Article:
Talk:The Kinks

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Discography[edit]

While we generally split live albums from studio releases, there is no rule governing this, and articles generally go by what is appropriate, such as The_Allman_Brothers_Band#Discography, James_Brown#Discography, Grateful_Dead#Discography, Cream_(band)#Discography, Jimi_Hendrix#Discography. By allowing such flexibility and responsiveness to individual situations we can create discographies that are more helpful to general readers, and prevent instruction creep that will sniffle further article development. The standard discographies of the Kinks list live albums along with the studio albums: AllMusic, Rolling Stone, KindaKinks, Discogs. The Kinks live performances are an important element in their story - they were banned from performing live in America during their peak creative period in the late Sixties. Everybody's in Show-Biz is a live and studio album. To the Bone is also a studio and live album. As such separating out the official releases into live and studio is not helpful in this case, and is non-standard for this band. I suggest all official release albums are listed as shown in discography sources, in chronological order regardless of if the music was recorded in the studio or in concert hall. SilkTork ✔Tea time 19:43, 27 December 2015 (UTC)

Unless there are objections I will set the discography section to include all regular album releases in chronological order as reflected in significant sources. SilkTork ✔Tea time 17:37, 10 January 2016 (UTC)
Well, we only put studio albums there usually because they are what are considered "major releases". Few exceptions have been made, for say Drake who had a mixtape disputed as an album. I'd say only studio unless there is a dispute on what it is, if it's both a live and studio album, like comedians do, for example Bo Burnham, or if it is considered a major release. Like something that had great success and is what they could be known for. Cause I do not see live albums in Drake Bell's or Taylor Swift's discography sections. But it may be notable here. I'll wait for other opinions. -- Joseph Prasad (talk) 04:41, 11 January 2016 (UTC)
I understand what you are saying about major releases, and agree. In this case we have the major releases (which include both studio and live albums) but they are separated into two columns: studio and live, breaking the chronological order of the major releases. My point is that all the significant reliable sources put the major releases together in chronological order (see the links above, and please do your own research, either online or in the library), but here on Wikipedia we have made a decision to separate the live albums which makes them appear to the general reader as perhaps less important than the studio albums. This may actually be more of a discussion to be held on the music and album projects rather than just here, as there are other oddities, such as Deep_Purple#Discography which leaves out Concerto for Group and Orchestra presumably because it's a live album, and disregarding that it consists of original compositions, and that the album is very well known (some would say "notorious"). However, it's worth discussing this here to see what people feel, though I may start a new discussion on the wikiproject talkpages. SilkTork ✔Tea time 11:27, 11 January 2016 (UTC)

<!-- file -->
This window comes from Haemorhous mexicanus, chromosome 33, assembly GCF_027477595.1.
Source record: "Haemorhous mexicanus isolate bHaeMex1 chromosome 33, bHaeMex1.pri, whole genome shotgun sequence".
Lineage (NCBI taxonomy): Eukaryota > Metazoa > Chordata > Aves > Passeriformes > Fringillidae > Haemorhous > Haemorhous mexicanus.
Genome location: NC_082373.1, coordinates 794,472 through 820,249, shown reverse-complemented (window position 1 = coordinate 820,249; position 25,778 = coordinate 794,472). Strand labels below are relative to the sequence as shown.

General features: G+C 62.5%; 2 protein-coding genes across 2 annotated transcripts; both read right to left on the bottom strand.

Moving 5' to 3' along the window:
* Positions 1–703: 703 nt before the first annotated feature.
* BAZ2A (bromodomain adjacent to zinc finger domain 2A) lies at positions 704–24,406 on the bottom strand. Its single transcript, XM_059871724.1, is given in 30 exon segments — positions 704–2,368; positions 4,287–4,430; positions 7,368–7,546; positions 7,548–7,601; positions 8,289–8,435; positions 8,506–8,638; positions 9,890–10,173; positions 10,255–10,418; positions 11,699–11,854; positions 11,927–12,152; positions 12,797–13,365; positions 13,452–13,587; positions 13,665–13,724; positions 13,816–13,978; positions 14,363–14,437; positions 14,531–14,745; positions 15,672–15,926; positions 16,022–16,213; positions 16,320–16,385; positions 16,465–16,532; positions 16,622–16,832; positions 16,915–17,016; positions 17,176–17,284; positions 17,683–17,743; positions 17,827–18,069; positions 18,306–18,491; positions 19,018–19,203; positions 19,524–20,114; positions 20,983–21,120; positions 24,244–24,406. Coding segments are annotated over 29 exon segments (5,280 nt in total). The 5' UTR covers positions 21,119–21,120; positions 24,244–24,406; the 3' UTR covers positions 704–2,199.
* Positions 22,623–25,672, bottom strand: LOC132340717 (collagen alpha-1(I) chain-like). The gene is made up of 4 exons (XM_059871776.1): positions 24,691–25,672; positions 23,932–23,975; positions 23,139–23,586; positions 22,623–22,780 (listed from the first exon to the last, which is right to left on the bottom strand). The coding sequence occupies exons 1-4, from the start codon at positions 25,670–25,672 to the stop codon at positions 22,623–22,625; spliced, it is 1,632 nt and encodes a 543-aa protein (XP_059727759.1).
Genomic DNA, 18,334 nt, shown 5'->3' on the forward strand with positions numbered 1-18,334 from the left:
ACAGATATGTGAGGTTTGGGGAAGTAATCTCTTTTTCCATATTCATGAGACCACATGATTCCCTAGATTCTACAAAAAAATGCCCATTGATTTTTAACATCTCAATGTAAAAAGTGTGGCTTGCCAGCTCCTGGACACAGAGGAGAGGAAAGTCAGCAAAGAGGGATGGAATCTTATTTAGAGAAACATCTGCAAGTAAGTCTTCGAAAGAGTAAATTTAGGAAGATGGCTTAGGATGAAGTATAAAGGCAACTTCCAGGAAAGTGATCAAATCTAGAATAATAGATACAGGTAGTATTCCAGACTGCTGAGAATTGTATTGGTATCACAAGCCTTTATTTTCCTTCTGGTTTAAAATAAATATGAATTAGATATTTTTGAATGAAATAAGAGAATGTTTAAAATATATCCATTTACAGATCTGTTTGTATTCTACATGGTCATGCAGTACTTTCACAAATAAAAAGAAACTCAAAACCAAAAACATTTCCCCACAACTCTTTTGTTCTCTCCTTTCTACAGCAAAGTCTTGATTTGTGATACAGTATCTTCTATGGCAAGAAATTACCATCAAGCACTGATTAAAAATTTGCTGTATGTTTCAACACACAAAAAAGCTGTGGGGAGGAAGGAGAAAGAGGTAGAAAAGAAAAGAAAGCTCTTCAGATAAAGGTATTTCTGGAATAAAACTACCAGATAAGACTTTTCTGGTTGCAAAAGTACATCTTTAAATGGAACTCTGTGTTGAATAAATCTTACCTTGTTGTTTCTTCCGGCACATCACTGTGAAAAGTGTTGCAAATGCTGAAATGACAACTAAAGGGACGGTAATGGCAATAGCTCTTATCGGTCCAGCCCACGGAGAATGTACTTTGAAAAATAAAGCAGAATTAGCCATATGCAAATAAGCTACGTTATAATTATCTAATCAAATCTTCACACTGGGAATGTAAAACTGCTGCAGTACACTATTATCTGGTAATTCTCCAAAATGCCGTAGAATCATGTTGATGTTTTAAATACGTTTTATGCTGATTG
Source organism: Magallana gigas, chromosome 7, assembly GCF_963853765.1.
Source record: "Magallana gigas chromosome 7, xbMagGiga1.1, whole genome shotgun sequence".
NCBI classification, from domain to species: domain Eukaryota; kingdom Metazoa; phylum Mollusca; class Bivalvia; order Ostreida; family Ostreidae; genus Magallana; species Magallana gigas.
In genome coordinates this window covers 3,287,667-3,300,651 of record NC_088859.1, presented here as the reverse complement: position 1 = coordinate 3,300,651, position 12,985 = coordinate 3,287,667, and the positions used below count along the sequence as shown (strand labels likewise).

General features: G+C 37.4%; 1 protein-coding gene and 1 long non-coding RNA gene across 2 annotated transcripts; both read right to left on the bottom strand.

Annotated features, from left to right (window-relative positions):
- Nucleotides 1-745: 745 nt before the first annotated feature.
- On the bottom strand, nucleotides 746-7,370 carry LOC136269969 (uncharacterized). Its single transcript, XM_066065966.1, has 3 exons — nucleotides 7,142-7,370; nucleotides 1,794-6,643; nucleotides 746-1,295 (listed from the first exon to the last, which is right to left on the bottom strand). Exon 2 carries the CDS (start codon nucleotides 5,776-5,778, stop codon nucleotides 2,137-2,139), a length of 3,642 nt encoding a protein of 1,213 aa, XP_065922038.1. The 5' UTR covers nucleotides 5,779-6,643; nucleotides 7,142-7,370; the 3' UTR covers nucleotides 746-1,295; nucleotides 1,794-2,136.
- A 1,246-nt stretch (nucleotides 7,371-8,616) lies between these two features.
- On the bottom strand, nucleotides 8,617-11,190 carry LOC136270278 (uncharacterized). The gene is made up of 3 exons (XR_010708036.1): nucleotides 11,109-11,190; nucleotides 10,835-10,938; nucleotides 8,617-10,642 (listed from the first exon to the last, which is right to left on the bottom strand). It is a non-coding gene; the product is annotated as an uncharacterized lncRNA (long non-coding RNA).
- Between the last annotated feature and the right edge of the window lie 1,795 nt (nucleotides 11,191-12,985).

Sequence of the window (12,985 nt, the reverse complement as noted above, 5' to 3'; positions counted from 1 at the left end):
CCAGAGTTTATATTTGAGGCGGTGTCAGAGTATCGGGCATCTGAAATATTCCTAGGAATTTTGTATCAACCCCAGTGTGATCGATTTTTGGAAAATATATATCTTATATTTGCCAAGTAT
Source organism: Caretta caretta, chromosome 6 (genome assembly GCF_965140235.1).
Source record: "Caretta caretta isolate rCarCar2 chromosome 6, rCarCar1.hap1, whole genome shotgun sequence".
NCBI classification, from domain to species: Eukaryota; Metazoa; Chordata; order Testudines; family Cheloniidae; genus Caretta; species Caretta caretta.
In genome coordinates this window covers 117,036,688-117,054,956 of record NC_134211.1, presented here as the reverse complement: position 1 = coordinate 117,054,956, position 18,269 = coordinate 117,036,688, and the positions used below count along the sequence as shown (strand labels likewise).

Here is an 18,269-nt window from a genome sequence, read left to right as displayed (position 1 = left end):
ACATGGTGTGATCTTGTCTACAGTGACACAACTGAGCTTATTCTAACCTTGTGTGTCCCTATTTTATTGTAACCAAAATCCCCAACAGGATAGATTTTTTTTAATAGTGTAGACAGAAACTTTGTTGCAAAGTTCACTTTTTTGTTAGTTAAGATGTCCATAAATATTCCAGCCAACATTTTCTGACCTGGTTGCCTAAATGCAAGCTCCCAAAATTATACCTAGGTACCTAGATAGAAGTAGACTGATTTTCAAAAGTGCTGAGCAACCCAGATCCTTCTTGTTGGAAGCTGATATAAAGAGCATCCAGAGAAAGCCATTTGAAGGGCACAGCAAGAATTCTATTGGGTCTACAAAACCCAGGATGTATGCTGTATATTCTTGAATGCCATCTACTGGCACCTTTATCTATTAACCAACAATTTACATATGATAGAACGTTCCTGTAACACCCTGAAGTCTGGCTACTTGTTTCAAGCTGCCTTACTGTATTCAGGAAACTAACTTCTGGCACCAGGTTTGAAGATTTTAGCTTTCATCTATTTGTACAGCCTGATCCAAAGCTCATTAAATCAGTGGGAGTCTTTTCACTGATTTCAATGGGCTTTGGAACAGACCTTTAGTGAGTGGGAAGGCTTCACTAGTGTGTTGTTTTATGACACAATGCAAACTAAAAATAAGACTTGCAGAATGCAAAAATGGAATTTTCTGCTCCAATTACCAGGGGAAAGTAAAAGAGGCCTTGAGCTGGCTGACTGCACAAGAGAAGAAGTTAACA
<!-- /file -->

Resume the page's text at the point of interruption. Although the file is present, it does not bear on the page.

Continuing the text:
There's also an issue with Percy, in The Kinks article it is listed under Studio albums, but in the Percy article, it is not given studio album number, i.e. Lola Versus Powerman and the Moneygoround, Part One is the eighth studio album, and Muswell Hillbillies is the ninth studio album, so where does Percy sit. Also the Word of Mouth article states that it is the twentieth studio album, but the next album, Think Visual article states that it is the twenty-second studio album. I suspect that there isn't a missing twenty-first studio album, but that someone has counted, e.g. Percy into the sequence. Best regards DynamoDegsy (talk) 16:42, 21 January 2016 (UTC)

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